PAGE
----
Either every participant automates its part of the process and the different pieces are integrate with one another afterwards. This leads to significant implementation time and associated costs, as every participant will do this at different schedules. Furthermore there is a serious loss in business agility, as for every change to the process multiple participants need to change their part of the automation.

Alternatively, one of the participants could be choosen to automate the entire process, but this leads to another slew of problems. Who will pay who?, whos is dependent on who?, what kind of guarantees does your company get? Now think about it, would you like your company to be directly dependent of a specific supplier or customer? Guess not…

Why is cloud a good solution?

Cloud computing is a good solution for this problem because it is ‘Neutral Ground’, none of the participants is solely responsible for implementing or hosting it, while at the same time every participant can provide it’s own details, or customizations, to the implementation.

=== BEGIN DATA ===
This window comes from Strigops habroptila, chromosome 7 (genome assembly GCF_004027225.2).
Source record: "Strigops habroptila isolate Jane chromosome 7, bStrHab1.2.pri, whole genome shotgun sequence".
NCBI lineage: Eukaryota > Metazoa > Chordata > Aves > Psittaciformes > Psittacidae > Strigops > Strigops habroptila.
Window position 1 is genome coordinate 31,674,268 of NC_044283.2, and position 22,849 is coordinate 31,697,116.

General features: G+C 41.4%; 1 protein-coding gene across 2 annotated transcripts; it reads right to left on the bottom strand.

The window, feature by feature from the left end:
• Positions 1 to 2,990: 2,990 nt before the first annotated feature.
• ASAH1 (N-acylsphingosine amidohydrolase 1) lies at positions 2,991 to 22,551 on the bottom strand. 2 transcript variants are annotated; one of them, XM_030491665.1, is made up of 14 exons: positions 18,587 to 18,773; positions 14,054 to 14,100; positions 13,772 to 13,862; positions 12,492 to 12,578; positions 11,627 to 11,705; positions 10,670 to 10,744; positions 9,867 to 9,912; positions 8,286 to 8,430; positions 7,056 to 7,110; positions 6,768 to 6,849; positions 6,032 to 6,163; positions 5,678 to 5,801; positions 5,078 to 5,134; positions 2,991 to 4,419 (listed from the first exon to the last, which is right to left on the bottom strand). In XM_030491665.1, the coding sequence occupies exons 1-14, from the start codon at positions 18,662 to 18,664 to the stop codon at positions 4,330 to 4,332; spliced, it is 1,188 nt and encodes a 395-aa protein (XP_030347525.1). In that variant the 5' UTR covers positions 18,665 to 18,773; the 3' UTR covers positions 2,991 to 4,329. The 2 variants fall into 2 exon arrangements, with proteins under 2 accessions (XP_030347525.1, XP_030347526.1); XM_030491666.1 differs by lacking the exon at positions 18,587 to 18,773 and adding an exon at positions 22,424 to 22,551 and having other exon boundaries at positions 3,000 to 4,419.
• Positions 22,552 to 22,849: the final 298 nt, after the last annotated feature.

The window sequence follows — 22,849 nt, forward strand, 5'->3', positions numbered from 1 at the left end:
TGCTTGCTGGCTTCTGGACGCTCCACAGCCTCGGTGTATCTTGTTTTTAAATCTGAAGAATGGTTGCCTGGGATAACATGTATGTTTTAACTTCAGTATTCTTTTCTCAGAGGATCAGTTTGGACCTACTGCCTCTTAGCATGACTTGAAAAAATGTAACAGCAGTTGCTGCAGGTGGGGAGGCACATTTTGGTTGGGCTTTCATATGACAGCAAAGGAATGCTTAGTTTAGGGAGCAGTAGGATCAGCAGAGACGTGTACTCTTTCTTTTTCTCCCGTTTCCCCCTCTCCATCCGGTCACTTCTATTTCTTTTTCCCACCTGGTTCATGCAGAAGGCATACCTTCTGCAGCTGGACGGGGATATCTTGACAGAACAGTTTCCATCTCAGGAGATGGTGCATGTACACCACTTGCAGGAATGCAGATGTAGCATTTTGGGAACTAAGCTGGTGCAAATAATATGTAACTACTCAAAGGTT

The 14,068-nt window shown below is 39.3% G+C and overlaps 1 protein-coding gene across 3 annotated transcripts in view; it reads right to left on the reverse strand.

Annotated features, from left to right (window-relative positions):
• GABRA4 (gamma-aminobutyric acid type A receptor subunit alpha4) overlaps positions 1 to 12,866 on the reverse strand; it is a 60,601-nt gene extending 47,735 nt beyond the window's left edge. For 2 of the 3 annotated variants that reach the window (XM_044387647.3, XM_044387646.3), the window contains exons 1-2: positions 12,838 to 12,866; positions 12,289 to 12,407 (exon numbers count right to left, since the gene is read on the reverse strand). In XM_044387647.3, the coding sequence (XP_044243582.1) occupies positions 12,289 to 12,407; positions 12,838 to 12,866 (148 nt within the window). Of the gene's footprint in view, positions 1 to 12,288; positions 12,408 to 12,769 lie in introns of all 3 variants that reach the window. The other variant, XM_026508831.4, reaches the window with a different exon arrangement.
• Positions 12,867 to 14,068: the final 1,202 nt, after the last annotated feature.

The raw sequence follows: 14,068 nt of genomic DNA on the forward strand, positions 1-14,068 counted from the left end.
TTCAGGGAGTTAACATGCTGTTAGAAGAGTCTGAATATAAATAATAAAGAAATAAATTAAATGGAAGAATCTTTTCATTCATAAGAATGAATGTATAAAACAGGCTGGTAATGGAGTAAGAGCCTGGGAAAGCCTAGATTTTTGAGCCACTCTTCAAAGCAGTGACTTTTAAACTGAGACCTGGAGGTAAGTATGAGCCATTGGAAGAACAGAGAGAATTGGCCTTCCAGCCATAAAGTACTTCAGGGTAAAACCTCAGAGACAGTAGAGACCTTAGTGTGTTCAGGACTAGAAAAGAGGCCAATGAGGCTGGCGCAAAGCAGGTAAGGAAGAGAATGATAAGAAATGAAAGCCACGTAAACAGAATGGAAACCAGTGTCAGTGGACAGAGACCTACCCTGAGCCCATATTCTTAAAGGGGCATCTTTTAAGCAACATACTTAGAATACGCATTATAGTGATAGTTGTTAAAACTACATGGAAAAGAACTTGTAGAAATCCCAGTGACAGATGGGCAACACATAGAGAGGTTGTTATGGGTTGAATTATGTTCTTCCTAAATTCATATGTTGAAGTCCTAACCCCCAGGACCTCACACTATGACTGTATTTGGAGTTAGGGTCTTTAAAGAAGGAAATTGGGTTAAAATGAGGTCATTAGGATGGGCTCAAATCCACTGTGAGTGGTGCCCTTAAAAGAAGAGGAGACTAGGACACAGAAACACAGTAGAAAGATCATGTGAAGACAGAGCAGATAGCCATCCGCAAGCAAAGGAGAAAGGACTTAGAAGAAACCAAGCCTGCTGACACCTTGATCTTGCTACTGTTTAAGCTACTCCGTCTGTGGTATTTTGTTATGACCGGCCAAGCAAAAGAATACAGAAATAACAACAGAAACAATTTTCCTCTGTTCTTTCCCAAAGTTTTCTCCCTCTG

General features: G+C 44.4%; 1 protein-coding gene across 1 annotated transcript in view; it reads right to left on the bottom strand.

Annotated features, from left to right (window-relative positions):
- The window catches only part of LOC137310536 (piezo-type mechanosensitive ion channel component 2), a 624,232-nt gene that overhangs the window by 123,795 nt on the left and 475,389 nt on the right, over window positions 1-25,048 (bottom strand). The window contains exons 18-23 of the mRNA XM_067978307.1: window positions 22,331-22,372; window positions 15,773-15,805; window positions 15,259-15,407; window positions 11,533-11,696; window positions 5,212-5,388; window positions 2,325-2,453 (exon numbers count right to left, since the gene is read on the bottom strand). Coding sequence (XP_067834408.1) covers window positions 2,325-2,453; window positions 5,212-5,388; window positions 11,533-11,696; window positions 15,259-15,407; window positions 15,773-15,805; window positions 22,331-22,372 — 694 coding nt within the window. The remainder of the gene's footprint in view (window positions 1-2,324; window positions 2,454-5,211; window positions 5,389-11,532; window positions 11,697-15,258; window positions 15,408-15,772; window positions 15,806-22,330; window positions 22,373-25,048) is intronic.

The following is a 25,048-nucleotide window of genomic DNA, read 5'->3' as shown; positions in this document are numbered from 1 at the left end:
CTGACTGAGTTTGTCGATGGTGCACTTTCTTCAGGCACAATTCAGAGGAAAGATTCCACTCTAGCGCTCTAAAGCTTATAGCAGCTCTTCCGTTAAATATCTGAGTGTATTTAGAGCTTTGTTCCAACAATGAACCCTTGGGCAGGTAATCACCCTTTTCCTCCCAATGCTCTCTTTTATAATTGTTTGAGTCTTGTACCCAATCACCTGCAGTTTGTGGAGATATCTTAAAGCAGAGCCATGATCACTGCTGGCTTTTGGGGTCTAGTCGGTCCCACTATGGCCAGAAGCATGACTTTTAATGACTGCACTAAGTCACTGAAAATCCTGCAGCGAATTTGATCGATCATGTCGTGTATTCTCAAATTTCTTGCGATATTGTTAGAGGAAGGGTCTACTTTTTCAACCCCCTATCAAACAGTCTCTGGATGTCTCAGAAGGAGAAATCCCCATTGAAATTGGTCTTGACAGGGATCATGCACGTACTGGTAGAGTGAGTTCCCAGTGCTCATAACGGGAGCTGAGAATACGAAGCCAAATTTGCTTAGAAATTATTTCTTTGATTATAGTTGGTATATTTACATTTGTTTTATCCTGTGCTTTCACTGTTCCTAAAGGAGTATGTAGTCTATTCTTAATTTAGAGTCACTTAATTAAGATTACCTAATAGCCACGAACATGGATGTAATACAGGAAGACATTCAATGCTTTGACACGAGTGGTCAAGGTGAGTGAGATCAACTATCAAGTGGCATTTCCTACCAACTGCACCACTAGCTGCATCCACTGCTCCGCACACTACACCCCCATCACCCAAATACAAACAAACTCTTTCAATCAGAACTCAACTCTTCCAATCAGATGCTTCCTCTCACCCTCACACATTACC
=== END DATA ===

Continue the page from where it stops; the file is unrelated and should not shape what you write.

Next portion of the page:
What cloud offering do you need?

For ad-hoc collaborations or small automated processes the partners could use an online collaboration platform like Office 365 (former BPOS) in order to quickly set up an environment. This is especially useful when occasionally collaborating on tenders and the like.

For more complicated scenario’s, where different systems from various partners need to be brought together in order to implement end to end business processes accross the entire value chain, one should look at BPMaas vendors (like cordys.com, or ibm blueworks). Microsoft used to have such an bpm engine as well in the Azure AppFabric during the beta timeframe, but I’m not sure what today’s status is?

And obviously a platform as a service, like Azure, will prove it’s value here as well in order to implement custom business logic that is not specific to any of the partners.

Getting started with NHibernate on Azure table Storage services

In order to get NHibernate running on top of azure table storage, you first need an azure account obviously, or at least have installed the development fabric. I assume you’ve got that covered before attempting this tutorial.

Next up is to download and compile the NHibernate azure table storage driver from http://nhazuredriver.codeplex.com/. It already includes a test project that shows you how to get started. If you want to try it out, I suggest you continue from there.

Setting up the driver and it’s connection

First thing to do is to set up a SessionFactory that has been configured to use the driver and that has a connection to your azure storage account. The easiest way to do this is to use the Fluent NHibernate API, for which a configuration is included in the driver. This configuration is connecting to development storage by default, but you can pass it a connection string in any of the formats specified by MSDN: